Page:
Most psychotherapies for BPD target the strong anger responses that people with BPD report and exhibit. For example, in dialectical behavior therapy (DBT), patients are taught skills to help them better manage their anger and decrease angry outbursts.

Other types of psychotherapy for BPD that target anger include:

  • Mentalization-based therapy
  • Schema-focused therapy
  • Transference-focused therapy

Get Help With These 7 Online Anger Management Classes


While there are no medications for BPD that are currently FDA approved to treat the disorder, there are some that have been shown to reduce anger in BPD.

Some medications prescribed for people with BPD include: antidepressants (such as Prozac or Wellbutrin), antipsychotics (such as Abilify or Seroquel), or mood-stabilizing drugs (such as Depakote).

(Video) What is Borderline Rage? (Borderline Personality Disorder Anger)

However, these medicationsare probably most effective when used in conjunction with psychotherapy. This is because while medications can alter the intensity of anger, they cannot fully prevent or erase a person's anger when a life stressor or difficult situation arises.

Coping With BPD Rage

There is no one-size-fits-all for coping with borderline rage, but the following strategies may be helpful in diffusing anger or curbing it before it escalates.

Address Your Stress Levels

It may be helpful to find productive ways of coping with stress, since stress is a known precursor to borderline rage. Try identifying triggers of stress, asking for help from family or friends, exercising regularly, eating a balanced diet, and getting enough sleep.

Grounding Exercises for BPD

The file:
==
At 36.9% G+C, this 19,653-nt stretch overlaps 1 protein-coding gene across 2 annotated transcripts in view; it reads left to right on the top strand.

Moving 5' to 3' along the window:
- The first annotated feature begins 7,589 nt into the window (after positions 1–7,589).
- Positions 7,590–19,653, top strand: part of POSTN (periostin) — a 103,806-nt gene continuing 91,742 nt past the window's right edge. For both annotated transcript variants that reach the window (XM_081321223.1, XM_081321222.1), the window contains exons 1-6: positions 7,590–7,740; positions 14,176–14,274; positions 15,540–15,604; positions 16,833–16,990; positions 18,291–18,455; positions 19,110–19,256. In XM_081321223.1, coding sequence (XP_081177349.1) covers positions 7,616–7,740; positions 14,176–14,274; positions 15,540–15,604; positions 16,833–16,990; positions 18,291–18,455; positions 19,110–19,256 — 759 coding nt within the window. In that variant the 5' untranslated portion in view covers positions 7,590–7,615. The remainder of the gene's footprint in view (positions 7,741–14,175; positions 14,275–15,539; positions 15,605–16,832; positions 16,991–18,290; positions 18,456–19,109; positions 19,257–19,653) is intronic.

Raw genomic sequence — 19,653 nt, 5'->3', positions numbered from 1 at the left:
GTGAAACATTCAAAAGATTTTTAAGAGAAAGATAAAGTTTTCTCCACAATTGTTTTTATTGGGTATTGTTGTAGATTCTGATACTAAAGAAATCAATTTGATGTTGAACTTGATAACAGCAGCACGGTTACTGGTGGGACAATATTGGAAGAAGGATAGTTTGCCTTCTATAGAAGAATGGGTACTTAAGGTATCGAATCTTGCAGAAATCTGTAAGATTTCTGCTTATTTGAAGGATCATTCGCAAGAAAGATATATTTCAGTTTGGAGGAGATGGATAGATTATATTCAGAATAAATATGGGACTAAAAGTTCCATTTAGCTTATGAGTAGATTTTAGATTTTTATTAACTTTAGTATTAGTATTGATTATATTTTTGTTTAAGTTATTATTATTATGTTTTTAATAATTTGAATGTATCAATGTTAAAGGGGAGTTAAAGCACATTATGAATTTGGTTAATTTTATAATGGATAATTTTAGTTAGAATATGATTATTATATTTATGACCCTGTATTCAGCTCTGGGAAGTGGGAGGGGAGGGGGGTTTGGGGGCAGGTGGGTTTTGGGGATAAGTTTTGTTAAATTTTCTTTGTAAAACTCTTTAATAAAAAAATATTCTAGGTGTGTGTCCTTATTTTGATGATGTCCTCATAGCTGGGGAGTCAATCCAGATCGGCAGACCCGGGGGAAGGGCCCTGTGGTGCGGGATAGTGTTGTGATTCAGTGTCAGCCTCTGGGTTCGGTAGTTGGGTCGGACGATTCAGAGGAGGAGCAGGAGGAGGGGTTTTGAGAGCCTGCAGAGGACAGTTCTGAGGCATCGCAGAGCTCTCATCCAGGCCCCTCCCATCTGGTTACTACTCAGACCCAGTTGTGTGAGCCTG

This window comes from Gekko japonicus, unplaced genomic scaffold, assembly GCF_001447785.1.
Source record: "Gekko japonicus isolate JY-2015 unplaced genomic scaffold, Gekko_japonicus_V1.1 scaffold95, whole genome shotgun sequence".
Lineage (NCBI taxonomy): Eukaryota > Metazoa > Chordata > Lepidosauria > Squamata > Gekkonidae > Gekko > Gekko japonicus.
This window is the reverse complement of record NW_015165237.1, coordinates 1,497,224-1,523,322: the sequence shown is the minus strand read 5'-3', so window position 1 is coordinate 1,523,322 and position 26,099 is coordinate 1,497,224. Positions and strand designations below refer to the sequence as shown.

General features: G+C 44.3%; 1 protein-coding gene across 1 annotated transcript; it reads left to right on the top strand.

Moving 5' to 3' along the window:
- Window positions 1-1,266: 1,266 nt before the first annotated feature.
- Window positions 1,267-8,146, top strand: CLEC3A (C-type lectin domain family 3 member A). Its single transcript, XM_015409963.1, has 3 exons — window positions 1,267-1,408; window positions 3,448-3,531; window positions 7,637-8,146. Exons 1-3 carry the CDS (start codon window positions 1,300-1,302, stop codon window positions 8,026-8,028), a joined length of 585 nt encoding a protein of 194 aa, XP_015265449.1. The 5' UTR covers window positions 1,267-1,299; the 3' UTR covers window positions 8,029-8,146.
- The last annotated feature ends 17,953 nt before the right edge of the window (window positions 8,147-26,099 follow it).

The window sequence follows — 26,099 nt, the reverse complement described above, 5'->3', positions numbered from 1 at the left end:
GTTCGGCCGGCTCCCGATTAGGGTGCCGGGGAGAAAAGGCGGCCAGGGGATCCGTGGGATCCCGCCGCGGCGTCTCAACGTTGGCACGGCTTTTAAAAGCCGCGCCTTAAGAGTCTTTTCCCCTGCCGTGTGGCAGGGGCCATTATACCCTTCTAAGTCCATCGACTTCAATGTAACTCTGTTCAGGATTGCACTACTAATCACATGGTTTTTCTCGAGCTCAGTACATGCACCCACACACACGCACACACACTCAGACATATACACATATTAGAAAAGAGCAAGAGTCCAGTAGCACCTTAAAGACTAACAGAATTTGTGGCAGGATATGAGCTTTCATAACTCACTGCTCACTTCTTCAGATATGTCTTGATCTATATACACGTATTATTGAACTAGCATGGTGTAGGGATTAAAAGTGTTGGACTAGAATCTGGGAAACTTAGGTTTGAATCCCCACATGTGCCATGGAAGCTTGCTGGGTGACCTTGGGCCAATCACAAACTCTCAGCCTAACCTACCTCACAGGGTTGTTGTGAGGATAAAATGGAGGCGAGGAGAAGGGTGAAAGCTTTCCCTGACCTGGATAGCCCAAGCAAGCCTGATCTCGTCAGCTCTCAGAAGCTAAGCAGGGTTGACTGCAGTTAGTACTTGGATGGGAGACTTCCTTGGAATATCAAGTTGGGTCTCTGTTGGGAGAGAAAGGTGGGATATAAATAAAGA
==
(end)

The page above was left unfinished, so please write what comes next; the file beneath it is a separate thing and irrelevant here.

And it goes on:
Find a Distraction

BPD anger often increases the longer you're exposed to a frustrating situation. When you feel yourself becoming angry, try to remove yourself from a situation, and take some deep breaths.

You can even do something else to distract yourself, such as watching a funny video or taking a brisk walk around your neighborhood.

Notice If You're Ruminating

If you have BPD and you're experiencing negative thoughts repeating on a loop—thoughts that only increase your anger—there are ways to help disrupt the cycle.

(Video) What Might "Trigger" Someone with BPD, Borderline Personality Disorder

To disrupt rumination, it may help to talk to a friend about how you're feeling, perform a relaxation exercise, or do something to boost your mood like dancing or listening to music.

How to Deal With BPD Rage

If your loved one has BPD, you may find it difficult or even distressing to witness or be on the receiving end of their anger. Fortunately, there are many ways to increase your knowledge of borderline rage so that you can support your loved one and protect your emotional well-being.

  • Attend a therapy session: It may be helpful for you to attend a therapy session (by yourself or with your loved one). A therapist can help you learn ways to deescalate a situation when your loved one is experiencing BPD rage.
  • Work on communication: Clear communication is key when in a relationship with someone who has BPD. For instance, it may help to reassure them, praise them, and encourage them so they remember that you're on their side.
  • Validate their feelings: Try saying, "I understand you're experiencing anger right now, but we can get through it together. How can I help support you?"
  • Set boundaries: If possible, come up with boundaries together. For instance, you and your loved one might decide that if a borderline rage episode turns into a screaming match, you both take 15 minutes apart to regroup and calm down.